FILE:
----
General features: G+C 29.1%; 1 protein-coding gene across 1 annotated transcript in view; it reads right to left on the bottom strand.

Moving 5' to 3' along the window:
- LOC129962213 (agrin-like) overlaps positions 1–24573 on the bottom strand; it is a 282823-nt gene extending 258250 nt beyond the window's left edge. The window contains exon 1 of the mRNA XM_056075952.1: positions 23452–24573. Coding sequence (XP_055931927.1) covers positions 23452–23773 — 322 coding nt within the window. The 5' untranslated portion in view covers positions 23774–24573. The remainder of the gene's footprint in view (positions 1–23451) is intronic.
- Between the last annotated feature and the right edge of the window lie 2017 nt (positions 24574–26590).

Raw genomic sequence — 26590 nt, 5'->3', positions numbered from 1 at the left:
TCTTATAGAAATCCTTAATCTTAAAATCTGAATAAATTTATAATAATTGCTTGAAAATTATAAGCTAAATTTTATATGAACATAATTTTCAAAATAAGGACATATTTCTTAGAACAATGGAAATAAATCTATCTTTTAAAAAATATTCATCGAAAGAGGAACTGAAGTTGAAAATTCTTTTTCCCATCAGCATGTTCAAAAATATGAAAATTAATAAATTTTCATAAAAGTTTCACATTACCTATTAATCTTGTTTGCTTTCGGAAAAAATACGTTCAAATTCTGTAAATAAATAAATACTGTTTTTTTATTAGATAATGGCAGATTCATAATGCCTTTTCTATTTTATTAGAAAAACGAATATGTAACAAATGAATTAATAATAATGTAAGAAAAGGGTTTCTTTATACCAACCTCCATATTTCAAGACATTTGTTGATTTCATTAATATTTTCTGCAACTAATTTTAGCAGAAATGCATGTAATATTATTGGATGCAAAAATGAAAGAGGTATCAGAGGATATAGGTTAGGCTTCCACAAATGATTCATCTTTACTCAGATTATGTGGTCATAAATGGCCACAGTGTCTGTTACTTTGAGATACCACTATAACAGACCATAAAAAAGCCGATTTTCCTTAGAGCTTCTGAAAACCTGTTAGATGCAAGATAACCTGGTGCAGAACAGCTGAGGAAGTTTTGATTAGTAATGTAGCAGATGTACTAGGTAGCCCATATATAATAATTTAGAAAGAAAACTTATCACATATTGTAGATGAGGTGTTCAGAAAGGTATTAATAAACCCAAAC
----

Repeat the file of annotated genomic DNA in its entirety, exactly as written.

General features: G+C 29.1%; 1 protein-coding gene across 1 annotated transcript in view; it reads right to left on the bottom strand.

Moving 5' to 3' along the window:
- LOC129962213 (agrin-like) overlaps positions 1–24573 on the bottom strand; it is a 282823-nt gene extending 258250 nt beyond the window's left edge. The window contains exon 1 of the mRNA XM_056075952.1: positions 23452–24573. Coding sequence (XP_055931927.1) covers positions 23452–23773 — 322 coding nt within the window. The 5' untranslated portion in view covers positions 23774–24573. The remainder of the gene's footprint in view (positions 1–23451) is intronic.
- Between the last annotated feature and the right edge of the window lie 2017 nt (positions 24574–26590).

Raw genomic sequence — 26590 nt, 5'->3', positions numbered from 1 at the left:
TCTTATAGAAATCCTTAATCTTAAAATCTGAATAAATTTATAATAATTGCTTGAAAATTATAAGCTAAATTTTATATGAACATAATTTTCAAAATAAGGACATATTTCTTAGAACAATGGAAATAAATCTATCTTTTAAAAAATATTCATCGAAAGAGGAACTGAAGTTGAAAATTCTTTTTCCCATCAGCATGTTCAAAAATATGAAAATTAATAAATTTTCATAAAAGTTTCACATTACCTATTAATCTTGTTTGCTTTCGGAAAAAATACGTTCAAATTCTGTAAATAAATAAATACTGTTTTTTTATTAGATAATGGCAGATTCATAATGCCTTTTCTATTTTATTAGAAAAACGAATATGTAACAAATGAATTAATAATAATGTAAGAAAAGGGTTTCTTTATACCAACCTCCATATTTCAAGACATTTGTTGATTTCATTAATATTTTCTGCAACTAATTTTAGCAGAAATGCATGTAATATTATTGGATGCAAAAATGAAAGAGGTATCAGAGGATATAGGTTAGGCTTCCACAAATGATTCATCTTTACTCAGATTATGTGGTCATAAATGGCCACAGTGTCTGTTACTTTGAGATACCACTATAACAGACCATAAAAAAGCCGATTTTCCTTAGAGCTTCTGAAAACCTGTTAGATGCAAGATAACCTGGTGCAGAACAGCTGAGGAAGTTTTGATTAGTAATGTAGCAGATGTACTAGGTAGCCCATATATAATAATTTAGAAAGAAAACTTATCACATATTGTAGATGAGGTGTTCAGAAAGGTATTAATAAACCCAAAC